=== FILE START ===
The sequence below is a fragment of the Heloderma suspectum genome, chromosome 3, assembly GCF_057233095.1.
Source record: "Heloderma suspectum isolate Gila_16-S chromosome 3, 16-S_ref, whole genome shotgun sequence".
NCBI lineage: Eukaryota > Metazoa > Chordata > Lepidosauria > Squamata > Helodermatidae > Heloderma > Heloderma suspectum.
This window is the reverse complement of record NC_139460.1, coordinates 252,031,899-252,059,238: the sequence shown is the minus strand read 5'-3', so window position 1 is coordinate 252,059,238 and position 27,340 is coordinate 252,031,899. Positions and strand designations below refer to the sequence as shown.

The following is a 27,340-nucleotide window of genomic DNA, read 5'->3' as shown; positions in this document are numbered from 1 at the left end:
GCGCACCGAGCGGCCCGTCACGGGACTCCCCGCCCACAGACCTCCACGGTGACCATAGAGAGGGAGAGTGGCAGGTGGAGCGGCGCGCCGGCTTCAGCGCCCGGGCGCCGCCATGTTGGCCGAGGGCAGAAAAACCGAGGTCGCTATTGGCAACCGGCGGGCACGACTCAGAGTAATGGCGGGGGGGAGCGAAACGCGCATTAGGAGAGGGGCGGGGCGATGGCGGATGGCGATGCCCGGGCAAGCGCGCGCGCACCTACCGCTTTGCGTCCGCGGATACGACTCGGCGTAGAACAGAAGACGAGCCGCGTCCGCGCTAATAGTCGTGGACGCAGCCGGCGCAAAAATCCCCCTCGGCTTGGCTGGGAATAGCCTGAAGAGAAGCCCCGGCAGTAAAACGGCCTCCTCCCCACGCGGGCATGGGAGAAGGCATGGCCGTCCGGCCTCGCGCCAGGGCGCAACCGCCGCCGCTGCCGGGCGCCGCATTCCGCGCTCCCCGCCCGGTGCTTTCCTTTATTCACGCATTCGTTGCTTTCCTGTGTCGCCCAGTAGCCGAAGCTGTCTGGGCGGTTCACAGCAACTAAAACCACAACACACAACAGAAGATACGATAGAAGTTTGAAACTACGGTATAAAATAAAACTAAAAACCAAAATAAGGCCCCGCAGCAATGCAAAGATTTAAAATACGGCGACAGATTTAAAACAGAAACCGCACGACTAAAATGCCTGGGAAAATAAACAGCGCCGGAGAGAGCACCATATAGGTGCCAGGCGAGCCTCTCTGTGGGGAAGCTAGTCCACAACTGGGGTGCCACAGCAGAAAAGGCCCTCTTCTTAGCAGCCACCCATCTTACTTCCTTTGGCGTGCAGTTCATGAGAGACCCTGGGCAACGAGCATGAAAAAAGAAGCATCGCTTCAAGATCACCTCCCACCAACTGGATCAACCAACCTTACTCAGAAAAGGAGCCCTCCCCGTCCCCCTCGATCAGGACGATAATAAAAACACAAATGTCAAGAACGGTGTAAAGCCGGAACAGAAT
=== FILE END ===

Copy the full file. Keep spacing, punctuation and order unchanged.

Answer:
The sequence below is a fragment of the Heloderma suspectum genome, chromosome 3, assembly GCF_057233095.1.
Source record: "Heloderma suspectum isolate Gila_16-S chromosome 3, 16-S_ref, whole genome shotgun sequence".
NCBI lineage: Eukaryota > Metazoa > Chordata > Lepidosauria > Squamata > Helodermatidae > Heloderma > Heloderma suspectum.
This window is the reverse complement of record NC_139460.1, coordinates 252,031,899-252,059,238: the sequence shown is the minus strand read 5'-3', so window position 1 is coordinate 252,059,238 and position 27,340 is coordinate 252,031,899. Positions and strand designations below refer to the sequence as shown.

The following is a 27,340-nucleotide window of genomic DNA, read 5'->3' as shown; positions in this document are numbered from 1 at the left end:
GCGCACCGAGCGGCCCGTCACGGGACTCCCCGCCCACAGACCTCCACGGTGACCATAGAGAGGGAGAGTGGCAGGTGGAGCGGCGCGCCGGCTTCAGCGCCCGGGCGCCGCCATGTTGGCCGAGGGCAGAAAAACCGAGGTCGCTATTGGCAACCGGCGGGCACGACTCAGAGTAATGGCGGGGGGGAGCGAAACGCGCATTAGGAGAGGGGCGGGGCGATGGCGGATGGCGATGCCCGGGCAAGCGCGCGCGCACCTACCGCTTTGCGTCCGCGGATACGACTCGGCGTAGAACAGAAGACGAGCCGCGTCCGCGCTAATAGTCGTGGACGCAGCCGGCGCAAAAATCCCCCTCGGCTTGGCTGGGAATAGCCTGAAGAGAAGCCCCGGCAGTAAAACGGCCTCCTCCCCACGCGGGCATGGGAGAAGGCATGGCCGTCCGGCCTCGCGCCAGGGCGCAACCGCCGCCGCTGCCGGGCGCCGCATTCCGCGCTCCCCGCCCGGTGCTTTCCTTTATTCACGCATTCGTTGCTTTCCTGTGTCGCCCAGTAGCCGAAGCTGTCTGGGCGGTTCACAGCAACTAAAACCACAACACACAACAGAAGATACGATAGAAGTTTGAAACTACGGTATAAAATAAAACTAAAAACCAAAATAAGGCCCCGCAGCAATGCAAAGATTTAAAATACGGCGACAGATTTAAAACAGAAACCGCACGACTAAAATGCCTGGGAAAATAAACAGCGCCGGAGAGAGCACCATATAGGTGCCAGGCGAGCCTCTCTGTGGGGAAGCTAGTCCACAACTGGGGTGCCACAGCAGAAAAGGCCCTCTTCTTAGCAGCCACCCATCTTACTTCCTTTGGCGTGCAGTTCATGAGAGACCCTGGGCAACGAGCATGAAAAAAGAAGCATCGCTTCAAGATCACCTCCCACCAACTGGATCAACCAACCTTACTCAGAAAAGGAGCCCTCCCCGTCCCCCTCGATCAGGACGATAATAAAAACACAAATGTCAAGAACGGTGTAAAGCCGGAACAGAAT